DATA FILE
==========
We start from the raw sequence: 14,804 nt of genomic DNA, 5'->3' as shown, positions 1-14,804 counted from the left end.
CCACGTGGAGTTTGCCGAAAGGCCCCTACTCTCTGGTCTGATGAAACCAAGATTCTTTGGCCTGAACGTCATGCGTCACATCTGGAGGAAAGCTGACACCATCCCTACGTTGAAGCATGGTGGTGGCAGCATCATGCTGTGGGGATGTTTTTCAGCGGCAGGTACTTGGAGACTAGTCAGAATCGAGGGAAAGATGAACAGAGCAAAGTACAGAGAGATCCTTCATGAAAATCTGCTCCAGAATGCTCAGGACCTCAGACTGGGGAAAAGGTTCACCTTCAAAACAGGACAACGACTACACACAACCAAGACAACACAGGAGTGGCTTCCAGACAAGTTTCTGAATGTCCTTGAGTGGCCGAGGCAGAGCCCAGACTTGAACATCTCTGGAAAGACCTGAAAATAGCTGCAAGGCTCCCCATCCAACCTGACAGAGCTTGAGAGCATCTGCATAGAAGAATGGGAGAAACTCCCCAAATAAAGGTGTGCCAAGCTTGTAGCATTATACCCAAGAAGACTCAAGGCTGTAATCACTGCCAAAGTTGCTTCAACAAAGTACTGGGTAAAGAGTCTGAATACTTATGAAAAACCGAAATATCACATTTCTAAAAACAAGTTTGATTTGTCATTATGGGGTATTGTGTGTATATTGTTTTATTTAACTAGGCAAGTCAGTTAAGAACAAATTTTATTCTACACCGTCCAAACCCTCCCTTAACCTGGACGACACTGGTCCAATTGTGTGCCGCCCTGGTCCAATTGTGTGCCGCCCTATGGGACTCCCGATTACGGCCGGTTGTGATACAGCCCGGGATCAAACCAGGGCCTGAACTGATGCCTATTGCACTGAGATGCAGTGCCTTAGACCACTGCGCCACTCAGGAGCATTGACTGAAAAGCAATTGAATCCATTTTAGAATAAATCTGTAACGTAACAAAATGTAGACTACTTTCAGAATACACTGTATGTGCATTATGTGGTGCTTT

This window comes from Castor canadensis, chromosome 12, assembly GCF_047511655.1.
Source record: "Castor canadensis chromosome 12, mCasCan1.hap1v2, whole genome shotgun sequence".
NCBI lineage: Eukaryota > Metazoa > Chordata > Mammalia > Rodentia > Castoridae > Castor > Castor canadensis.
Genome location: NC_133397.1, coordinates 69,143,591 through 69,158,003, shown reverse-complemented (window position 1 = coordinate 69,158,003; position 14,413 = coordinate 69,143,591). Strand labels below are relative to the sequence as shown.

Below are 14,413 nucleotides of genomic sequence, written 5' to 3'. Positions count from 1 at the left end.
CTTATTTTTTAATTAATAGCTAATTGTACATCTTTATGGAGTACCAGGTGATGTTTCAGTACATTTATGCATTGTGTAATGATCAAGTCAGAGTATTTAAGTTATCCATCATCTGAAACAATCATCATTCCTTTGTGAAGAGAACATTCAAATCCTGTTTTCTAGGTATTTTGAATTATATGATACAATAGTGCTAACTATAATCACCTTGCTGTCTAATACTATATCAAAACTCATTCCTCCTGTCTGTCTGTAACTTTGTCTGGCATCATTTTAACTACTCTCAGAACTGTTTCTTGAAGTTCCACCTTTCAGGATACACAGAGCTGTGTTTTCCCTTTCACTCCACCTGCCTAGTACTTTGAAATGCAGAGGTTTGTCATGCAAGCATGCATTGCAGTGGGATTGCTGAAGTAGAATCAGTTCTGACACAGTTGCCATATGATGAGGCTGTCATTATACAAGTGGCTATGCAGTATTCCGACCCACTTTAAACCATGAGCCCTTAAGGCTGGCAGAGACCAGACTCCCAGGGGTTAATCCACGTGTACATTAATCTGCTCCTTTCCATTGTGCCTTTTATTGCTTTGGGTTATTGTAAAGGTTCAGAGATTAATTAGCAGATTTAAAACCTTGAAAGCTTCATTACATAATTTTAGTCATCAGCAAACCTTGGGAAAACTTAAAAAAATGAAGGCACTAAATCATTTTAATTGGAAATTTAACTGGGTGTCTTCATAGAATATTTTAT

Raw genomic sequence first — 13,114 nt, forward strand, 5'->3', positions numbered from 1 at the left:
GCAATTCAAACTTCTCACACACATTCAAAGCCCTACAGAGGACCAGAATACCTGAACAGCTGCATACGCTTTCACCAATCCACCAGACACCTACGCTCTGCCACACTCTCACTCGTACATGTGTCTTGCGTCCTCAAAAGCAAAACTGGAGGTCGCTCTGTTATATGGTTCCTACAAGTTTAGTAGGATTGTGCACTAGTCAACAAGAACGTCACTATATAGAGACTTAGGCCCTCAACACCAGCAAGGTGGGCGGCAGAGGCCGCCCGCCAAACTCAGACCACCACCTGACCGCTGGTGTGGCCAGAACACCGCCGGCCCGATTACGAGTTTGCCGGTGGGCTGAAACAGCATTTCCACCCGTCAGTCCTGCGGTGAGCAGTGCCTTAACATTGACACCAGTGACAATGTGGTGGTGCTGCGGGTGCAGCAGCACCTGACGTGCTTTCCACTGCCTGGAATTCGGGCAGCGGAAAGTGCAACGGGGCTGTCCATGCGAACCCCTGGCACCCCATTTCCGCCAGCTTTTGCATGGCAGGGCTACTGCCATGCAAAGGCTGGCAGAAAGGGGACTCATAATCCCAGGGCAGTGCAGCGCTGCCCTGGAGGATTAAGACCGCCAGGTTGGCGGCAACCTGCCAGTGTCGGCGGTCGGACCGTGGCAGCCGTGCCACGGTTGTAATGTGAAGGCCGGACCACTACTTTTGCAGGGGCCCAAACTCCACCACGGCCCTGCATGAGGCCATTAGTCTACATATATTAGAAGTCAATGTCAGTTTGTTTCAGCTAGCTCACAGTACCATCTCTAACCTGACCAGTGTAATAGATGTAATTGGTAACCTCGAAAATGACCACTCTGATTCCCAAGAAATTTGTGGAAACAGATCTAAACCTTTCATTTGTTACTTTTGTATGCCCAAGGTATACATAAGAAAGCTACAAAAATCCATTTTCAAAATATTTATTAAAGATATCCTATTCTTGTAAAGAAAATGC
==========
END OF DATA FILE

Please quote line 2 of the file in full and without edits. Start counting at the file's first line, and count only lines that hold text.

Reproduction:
CCACGTGGAGTTTGCCGAAAGGCCCCTACTCTCTGGTCTGATGAAACCAAGATTCTTTGGCCTGAACGTCATGCGTCACATCTGGAGGAAAGCTGACACCATCCCTACGTTGAAGCATGGTGGTGGCAGCATCATGCTGTGGGGATGTTTTTCAGCGGCAGGTACTTGGAGACTAGTCAGAATCGAGGGAAAGATGAACAGAGCAAAGTACAGAGAGATCCTTCATGAAAATCTGCTCCAGAATGCTCAGGACCTCAGACTGGGGAAAAGGTTCACCTTCAAAACAGGACAACGACTACACACAACCAAGACAACACAGGAGTGGCTTCCAGACAAGTTTCTGAATGTCCTTGAGTGGCCGAGGCAGAGCCCAGACTTGAACATCTCTGGAAAGACCTGAAAATAGCTGCAAGGCTCCCCATCCAACCTGACAGAGCTTGAGAGCATCTGCATAGAAGAATGGGAGAAACTCCCCAAATAAAGGTGTGCCAAGCTTGTAGCATTATACCCAAGAAGACTCAAGGCTGTAATCACTGCCAAAGTTGCTTCAACAAAGTACTGGGTAAAGAGTCTGAATACTTATGAAAAACCGAAATATCACATTTCTAAAAACAAGTTTGATTTGTCATTATGGGGTATTGTGTGTATATTGTTTTATTTAACTAGGCAAGTCAGTTAAGAACAAATTTTATTCTACACCGTCCAAACCCTCCCTTAACCTGGACGACACTGGTCCAATTGTGTGCCGCCCTGGTCCAATTGTGTGCCGCCCTATGGGACTCCCGATTACGGCCGGTTGTGATACAGCCCGGGATCAAACCAGGGCCTGAACTGATGCCTATTGCACTGAGATGCAGTGCCTTAGACCACTGCGCCACTCAGGAGCATTGACTGAAAAGCAATTGAATCCATTTTAGAATAAATCTGTAACGTAACAAAATGTAGACTACTTTCAGAATACACTGTATGTGCATTATGTGGTGCTTT